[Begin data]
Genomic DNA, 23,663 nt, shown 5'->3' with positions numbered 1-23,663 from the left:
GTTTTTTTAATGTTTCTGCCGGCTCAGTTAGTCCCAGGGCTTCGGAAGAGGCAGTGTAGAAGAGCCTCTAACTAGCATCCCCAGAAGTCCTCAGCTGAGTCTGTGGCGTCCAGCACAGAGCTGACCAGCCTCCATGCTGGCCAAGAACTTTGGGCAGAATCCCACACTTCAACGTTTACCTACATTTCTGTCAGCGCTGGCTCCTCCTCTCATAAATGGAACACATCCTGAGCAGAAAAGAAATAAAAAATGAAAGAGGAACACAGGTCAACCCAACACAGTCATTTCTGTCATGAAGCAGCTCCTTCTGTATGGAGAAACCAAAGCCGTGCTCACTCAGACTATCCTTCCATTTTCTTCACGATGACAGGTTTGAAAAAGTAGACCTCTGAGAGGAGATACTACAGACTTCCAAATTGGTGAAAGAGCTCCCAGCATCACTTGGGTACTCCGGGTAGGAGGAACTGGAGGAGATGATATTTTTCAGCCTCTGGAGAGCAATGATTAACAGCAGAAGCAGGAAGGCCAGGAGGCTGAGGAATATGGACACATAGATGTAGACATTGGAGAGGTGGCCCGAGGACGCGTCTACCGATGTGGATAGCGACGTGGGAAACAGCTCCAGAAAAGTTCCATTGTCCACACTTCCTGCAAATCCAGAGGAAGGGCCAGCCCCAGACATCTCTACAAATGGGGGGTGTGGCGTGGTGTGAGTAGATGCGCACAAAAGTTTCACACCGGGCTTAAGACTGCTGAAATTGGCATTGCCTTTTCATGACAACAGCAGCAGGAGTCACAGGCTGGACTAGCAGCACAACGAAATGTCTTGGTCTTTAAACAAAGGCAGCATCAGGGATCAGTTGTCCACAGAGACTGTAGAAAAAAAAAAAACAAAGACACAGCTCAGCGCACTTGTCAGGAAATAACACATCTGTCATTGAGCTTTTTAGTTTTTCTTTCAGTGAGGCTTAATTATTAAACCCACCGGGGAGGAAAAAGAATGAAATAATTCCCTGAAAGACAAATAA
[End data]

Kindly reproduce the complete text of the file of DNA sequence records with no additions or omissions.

Genomic DNA, 23,663 nt, shown 5'->3' with positions numbered 1-23,663 from the left:
GTTTTTTTAATGTTTCTGCCGGCTCAGTTAGTCCCAGGGCTTCGGAAGAGGCAGTGTAGAAGAGCCTCTAACTAGCATCCCCAGAAGTCCTCAGCTGAGTCTGTGGCGTCCAGCACAGAGCTGACCAGCCTCCATGCTGGCCAAGAACTTTGGGCAGAATCCCACACTTCAACGTTTACCTACATTTCTGTCAGCGCTGGCTCCTCCTCTCATAAATGGAACACATCCTGAGCAGAAAAGAAATAAAAAATGAAAGAGGAACACAGGTCAACCCAACACAGTCATTTCTGTCATGAAGCAGCTCCTTCTGTATGGAGAAACCAAAGCCGTGCTCACTCAGACTATCCTTCCATTTTCTTCACGATGACAGGTTTGAAAAAGTAGACCTCTGAGAGGAGATACTACAGACTTCCAAATTGGTGAAAGAGCTCCCAGCATCACTTGGGTACTCCGGGTAGGAGGAACTGGAGGAGATGATATTTTTCAGCCTCTGGAGAGCAATGATTAACAGCAGAAGCAGGAAGGCCAGGAGGCTGAGGAATATGGACACATAGATGTAGACATTGGAGAGGTGGCCCGAGGACGCGTCTACCGATGTGGATAGCGACGTGGGAAACAGCTCCAGAAAAGTTCCATTGTCCACACTTCCTGCAAATCCAGAGGAAGGGCCAGCCCCAGACATCTCTACAAATGGGGGGTGTGGCGTGGTGTGAGTAGATGCGCACAAAAGTTTCACACCGGGCTTAAGACTGCTGAAATTGGCATTGCCTTTTCATGACAACAGCAGCAGGAGTCACAGGCTGGACTAGCAGCACAACGAAATGTCTTGGTCTTTAAACAAAGGCAGCATCAGGGATCAGTTGTCCACAGAGACTGTAGAAAAAAAAAAAACAAAGACACAGCTCAGCGCACTTGTCAGGAAATAACACATCTGTCATTGAGCTTTTTAGTTTTTCTTTCAGTGAGGCTTAATTATTAAACCCACCGGGGAGGAAAAAGAATGAAATAATTCCCTGAAAGACAAATAA